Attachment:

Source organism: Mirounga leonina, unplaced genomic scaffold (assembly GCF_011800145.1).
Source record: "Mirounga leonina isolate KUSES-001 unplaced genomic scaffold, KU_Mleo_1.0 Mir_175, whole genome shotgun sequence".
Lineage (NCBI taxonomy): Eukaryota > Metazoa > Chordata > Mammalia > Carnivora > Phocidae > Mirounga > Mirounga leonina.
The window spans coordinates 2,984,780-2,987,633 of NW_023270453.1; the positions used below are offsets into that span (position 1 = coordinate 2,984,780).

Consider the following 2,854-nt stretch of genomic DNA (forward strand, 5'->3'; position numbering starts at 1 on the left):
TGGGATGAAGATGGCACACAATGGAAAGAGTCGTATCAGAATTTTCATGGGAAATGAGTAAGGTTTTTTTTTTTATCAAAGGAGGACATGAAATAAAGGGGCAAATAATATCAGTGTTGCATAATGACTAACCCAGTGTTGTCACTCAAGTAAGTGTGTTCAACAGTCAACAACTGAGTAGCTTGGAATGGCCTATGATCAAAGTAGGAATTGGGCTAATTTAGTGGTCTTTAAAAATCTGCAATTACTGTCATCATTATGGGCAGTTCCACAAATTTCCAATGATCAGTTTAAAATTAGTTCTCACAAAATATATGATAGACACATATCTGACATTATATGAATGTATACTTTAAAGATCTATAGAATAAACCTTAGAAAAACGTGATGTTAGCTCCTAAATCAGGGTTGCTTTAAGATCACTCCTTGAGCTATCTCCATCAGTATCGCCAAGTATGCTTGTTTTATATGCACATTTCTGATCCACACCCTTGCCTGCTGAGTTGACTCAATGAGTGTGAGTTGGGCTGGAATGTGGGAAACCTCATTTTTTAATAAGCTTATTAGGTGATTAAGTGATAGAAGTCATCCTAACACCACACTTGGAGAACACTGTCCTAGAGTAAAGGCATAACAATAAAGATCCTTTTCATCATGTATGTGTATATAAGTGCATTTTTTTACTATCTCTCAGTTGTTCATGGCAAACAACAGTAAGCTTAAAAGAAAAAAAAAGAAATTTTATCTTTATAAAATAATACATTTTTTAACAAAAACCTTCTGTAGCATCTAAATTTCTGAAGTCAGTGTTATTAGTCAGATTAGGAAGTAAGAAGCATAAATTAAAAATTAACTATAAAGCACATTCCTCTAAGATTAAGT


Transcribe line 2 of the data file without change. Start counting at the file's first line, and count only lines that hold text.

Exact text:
Source record: "Mirounga leonina isolate KUSES-001 unplaced genomic scaffold, KU_Mleo_1.0 Mir_175, whole genome shotgun sequence".